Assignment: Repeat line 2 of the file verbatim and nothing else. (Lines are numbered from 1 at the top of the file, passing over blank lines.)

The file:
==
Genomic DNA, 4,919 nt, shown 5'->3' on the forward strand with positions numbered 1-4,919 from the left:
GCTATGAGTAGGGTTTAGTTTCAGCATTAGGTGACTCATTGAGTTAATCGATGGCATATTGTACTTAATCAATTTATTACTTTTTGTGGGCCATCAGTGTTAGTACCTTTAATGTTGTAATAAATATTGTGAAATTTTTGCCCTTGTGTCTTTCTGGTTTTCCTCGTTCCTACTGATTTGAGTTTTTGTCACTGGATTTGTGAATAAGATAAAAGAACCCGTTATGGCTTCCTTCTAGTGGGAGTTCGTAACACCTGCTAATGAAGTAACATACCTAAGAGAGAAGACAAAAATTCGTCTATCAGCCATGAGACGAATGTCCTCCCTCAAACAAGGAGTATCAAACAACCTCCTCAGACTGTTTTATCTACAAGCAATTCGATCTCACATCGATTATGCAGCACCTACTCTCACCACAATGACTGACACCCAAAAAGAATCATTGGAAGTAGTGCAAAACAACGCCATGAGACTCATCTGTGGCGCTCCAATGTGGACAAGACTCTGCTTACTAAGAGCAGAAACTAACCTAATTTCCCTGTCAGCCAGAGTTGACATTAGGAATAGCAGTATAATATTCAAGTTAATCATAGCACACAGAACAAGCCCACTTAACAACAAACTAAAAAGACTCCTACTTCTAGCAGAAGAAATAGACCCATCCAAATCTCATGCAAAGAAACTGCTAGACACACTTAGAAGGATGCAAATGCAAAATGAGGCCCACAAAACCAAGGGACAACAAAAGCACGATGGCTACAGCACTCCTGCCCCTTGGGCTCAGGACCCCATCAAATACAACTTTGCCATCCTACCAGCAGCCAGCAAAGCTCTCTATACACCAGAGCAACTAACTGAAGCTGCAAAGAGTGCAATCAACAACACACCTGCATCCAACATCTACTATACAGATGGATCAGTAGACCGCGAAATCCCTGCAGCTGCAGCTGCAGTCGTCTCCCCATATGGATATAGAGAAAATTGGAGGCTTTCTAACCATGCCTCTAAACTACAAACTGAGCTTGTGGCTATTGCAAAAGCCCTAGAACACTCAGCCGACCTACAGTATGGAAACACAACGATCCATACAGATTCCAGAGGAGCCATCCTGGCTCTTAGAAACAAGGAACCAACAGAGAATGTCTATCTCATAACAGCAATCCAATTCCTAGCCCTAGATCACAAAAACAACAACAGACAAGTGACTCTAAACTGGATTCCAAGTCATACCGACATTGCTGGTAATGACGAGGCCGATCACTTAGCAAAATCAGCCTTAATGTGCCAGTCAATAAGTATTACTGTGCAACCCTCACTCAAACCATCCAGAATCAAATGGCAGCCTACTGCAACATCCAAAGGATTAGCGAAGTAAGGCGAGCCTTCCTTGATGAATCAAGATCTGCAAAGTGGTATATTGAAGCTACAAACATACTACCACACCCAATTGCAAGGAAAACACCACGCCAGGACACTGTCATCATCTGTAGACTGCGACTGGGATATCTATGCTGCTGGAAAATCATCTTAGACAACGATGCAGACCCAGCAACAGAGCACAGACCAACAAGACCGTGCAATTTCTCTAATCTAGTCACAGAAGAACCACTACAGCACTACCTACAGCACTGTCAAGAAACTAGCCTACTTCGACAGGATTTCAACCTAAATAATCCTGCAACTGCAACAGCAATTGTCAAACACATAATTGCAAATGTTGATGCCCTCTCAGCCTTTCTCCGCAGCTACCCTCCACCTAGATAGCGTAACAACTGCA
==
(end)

GCTATGAGTAGGGTTTAGTTTCAGCATTAGGTGACTCATTGAGTTAATCGATGGCATATTGTACTTAATCAATTTATTACTTTTTGTGGGCCATCAGTGTTAGTACCTTTAATGTTGTAATAAATATTGTGAAATTTTTGCCCTTGTGTCTTTCTGGTTTTCCTCGTTCCTACTGATTTGAGTTTTTGTCACTGGATTTGTGAATAAGATAAAAGAACCCGTTATGGCTTCCTTCTAGTGGGAGTTCGTAACACCTGCTAATGAAGTAACATACCTAAGAGAGAAGACAAAAATTCGTCTATCAGCCATGAGACGAATGTCCTCCCTCAAACAAGGAGTATCAAACAACCTCCTCAGACTGTTTTATCTACAAGCAATTCGATCTCACATCGATTATGCAGCACCTACTCTCACCACAATGACTGACACCCAAAAAGAATCATTGGAAGTAGTGCAAAACAACGCCATGAGACTCATCTGTGGCGCTCCAATGTGGACAAGACTCTGCTTACTAAGAGCAGAAACTAACCTAATTTCCCTGTCAGCCAGAGTTGACATTAGGAATAGCAGTATAATATTCAAGTTAATCATAGCACACAGAACAAGCCCACTTAACAACAAACTAAAAAGACTCCTACTTCTAGCAGAAGAAATAGACCCATCCAAATCTCATGCAAAGAAACTGCTAGACACACTTAGAAGGATGCAAATGCAAAATGAGGCCCACAAAACCAAGGGACAACAAAAGCACGATGGCTACAGCACTCCTGCCCCTTGGGCTCAGGACCCCATCAAATACAACTTTGCCATCCTACCAGCAGCCAGCAAAGCTCTCTATACACCAGAGCAACTAACTGAAGCTGCAAAGAGTGCAATCAACAACACACCTGCATCCAACATCTACTATACAGATGGATCAGTAGACCGCGAAATCCCTGCAGCTGCAGCTGCAGTCGTCTCCCCATATGGATATAGAGAAAATTGGAGGCTTTCTAACCATGCCTCTAAACTACAAACTGAGCTTGTGGCTATTGCAAAAGCCCTAGAACACTCAGCCGACCTACAGTATGGAAACACAACGATCCATACAGATTCCAGAGGAGCCATCCTGGCTCTTAGAAACAAGGAACCAACAGAGAATGTCTATCTCATAACAGCAATCCAATTCCTAGCCCTAGATCACAAAAACAACAACAGACAAGTGACTCTAAACTGGATTCCAAGTCATACCGACATTGCTGGTAATGACGAGGCCGATCACTTAGCAAAATCAGCCTTAATGTGCCAGTCAATAAGTATTACTGTGCAACCCTCACTCAAACCATCCAGAATCAAATGGCAGCCTACTGCAACATCCAAAGGATTAGCGAAGTAAGGCGAGCCTTCCTTGATGAATCAAGATCTGCAAAGTGGTATATTGAAGCTACAAACATACTACCACACCCAATTGCAAGGAAAACACCACGCCAGGACACTGTCATCATCTGTAGACTGCGACTGGGATATCTATGCTGCTGGAAAATCATCTTAGACAACGATGCAGACCCAGCAACAGAGCACAGACCAACAAGACCGTGCAATTTCTCTAATCTAGTCACAGAAGAACCACTACAGCACTACCTACAGCACTGTCAAGAAACTAGCCTACTTCGACAGGATTTCAACCTAAATAATCCTGCAACTGCAACAGCAATTGTCAAACACATAATTGCAAATGTTGATGCCCTCTCAGCCTTTCTCCGCAGCTACCCTCCACCTAGATAGCGTAACAACTGCA